Source: Journal of Sleep Research - Category: Sleep Medicine Authors: Tags: J Sleep Res Source Type: research
Within 24 hours of her second daughter’s birth, Dyane Harwood felt elated. From the moment she came home from the hospital, she started writing. Furiously. She wrote while nursing her daughter and going to the bathroom. She wrote on her hands, on the bathroom mirror, inside books and on tabletops. She yearned to write down every thought she was having. She wrote so much that her wrists ached—her carpal tunnel returning—and she was in constant pain. She also had endless energy and a newfound enthusiasm for life. She felt like she could run a long race. She couldn’t sit still, and her speech was fast ...
Source: World of Psychology - Category: Psychiatry & Psychology Authors: Tags: Bipolar Disorders General Health-related Mental Health and Wellness Self-Help Sleep Women's Issues Johns mood disorder Motherhood Parenting postpartum bipolar disorder postpartum depression Postpartum Disorder Source Type: blogs
CONCLUSIONS: Maternal anxiety, depression and sleep disorders are associated with a relative increase in the number of ADHD-H, ADHD-I and total ADHD symptoms in preschoolers. PMID: 29665879 [PubMed - as supplied by publisher]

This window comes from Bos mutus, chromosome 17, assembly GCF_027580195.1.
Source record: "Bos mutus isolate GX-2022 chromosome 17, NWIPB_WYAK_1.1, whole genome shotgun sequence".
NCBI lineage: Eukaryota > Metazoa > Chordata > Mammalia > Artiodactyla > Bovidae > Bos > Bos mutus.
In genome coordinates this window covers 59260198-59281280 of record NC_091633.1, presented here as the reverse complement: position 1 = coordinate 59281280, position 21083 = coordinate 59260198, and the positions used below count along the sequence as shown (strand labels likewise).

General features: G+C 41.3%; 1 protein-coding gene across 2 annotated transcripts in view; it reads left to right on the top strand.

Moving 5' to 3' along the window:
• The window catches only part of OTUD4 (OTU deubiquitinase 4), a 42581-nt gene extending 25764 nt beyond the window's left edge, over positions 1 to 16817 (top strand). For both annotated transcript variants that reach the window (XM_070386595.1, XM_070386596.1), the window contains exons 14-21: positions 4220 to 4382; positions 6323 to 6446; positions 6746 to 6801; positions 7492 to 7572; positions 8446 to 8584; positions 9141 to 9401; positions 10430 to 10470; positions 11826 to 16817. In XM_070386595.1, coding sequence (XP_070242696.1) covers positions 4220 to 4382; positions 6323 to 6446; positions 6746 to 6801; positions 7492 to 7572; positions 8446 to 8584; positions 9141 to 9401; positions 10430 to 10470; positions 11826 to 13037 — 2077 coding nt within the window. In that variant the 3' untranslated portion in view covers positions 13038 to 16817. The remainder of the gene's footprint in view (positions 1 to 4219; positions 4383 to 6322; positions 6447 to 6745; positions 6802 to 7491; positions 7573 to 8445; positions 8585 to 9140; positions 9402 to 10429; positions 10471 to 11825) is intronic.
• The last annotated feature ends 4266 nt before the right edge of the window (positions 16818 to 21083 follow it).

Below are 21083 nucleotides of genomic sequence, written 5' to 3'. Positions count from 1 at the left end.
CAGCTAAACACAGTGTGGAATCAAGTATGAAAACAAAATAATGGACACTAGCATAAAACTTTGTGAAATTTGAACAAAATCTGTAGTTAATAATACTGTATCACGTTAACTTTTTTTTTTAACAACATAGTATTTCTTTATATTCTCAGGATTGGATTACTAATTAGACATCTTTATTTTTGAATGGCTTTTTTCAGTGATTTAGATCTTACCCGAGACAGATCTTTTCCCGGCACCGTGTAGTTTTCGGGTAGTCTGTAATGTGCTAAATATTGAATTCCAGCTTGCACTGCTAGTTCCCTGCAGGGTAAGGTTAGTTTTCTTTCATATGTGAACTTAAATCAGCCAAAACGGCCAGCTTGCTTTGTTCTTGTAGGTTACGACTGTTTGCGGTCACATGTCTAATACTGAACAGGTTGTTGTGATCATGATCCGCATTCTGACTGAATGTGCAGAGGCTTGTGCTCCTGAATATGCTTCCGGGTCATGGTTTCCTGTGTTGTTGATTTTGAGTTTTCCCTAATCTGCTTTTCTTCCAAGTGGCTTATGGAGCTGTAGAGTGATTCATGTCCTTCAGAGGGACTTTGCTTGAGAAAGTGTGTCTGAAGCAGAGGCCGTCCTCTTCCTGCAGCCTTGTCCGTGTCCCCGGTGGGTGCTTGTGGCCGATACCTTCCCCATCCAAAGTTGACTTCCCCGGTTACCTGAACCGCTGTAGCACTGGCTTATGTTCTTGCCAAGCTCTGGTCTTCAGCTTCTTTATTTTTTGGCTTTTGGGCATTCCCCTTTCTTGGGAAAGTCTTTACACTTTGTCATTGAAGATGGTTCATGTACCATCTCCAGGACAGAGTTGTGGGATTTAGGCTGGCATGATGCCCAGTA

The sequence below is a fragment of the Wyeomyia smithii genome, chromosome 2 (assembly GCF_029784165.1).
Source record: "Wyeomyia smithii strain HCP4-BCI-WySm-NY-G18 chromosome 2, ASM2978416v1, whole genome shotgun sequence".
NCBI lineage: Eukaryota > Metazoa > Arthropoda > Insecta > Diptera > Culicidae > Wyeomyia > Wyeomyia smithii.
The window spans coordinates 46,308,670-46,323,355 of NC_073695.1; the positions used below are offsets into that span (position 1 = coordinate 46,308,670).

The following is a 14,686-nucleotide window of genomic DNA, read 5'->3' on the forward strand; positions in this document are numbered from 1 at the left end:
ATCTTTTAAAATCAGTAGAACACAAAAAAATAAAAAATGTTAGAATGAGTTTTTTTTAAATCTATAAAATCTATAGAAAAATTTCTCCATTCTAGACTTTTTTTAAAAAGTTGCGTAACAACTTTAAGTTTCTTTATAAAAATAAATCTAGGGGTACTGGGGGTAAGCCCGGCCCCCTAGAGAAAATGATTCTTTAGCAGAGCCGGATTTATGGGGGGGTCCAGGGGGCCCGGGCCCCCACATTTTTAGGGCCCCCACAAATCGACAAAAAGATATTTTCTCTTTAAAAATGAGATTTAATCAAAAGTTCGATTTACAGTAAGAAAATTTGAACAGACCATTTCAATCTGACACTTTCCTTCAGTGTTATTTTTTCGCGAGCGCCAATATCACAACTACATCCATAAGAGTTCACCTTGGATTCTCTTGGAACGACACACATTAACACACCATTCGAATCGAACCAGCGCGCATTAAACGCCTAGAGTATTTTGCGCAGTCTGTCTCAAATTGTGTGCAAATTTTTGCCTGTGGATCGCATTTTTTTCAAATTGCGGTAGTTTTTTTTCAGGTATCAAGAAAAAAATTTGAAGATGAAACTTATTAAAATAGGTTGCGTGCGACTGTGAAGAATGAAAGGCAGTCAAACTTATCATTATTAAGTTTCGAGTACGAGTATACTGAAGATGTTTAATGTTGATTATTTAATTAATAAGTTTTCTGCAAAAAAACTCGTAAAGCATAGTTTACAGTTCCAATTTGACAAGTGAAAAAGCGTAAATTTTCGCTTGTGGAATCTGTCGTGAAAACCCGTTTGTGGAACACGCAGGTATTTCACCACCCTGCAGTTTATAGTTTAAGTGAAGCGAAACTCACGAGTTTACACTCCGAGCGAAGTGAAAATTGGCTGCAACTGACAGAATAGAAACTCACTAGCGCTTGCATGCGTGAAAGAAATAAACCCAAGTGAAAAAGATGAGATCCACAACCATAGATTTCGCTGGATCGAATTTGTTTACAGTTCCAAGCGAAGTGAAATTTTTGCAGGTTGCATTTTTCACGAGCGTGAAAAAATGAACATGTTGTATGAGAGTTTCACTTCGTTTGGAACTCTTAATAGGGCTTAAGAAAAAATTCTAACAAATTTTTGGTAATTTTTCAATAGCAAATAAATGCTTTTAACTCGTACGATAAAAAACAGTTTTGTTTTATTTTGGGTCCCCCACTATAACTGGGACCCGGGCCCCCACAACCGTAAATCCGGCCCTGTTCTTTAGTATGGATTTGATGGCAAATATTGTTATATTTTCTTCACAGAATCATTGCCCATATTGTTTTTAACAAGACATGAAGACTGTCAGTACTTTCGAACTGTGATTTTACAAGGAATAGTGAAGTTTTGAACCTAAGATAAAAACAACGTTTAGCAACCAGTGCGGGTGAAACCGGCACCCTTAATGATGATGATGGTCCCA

Source: Epidemiology and Psychiatric Sciences - Category: Psychiatry Tags: Epidemiol Psychiatr Sci Source Type: research
Abstract Maternal sleep deprivation (MSD) has been suggested to be associated with increased frequency of neurodevelopmental disorders in offspring in both humans and animal models. However, the underlying cellular and molecular mechanism is still unclear. We have recently reported that MSD at different stages of pregnancy impairs the emotional and cognitive functions, and suppresses hippocampal CA1 long-term potentiation (LTP) in the offspring rats. Here, we report that the MSD induced LTP impairment at the CA1 hippocampus of the offspring rats is associated with increased long-term depression (LTD) and reduced e...
Source: Neuropharmacology - Category: Drugs & Pharmacology Authors: Tags: Neuropharmacology Source Type: research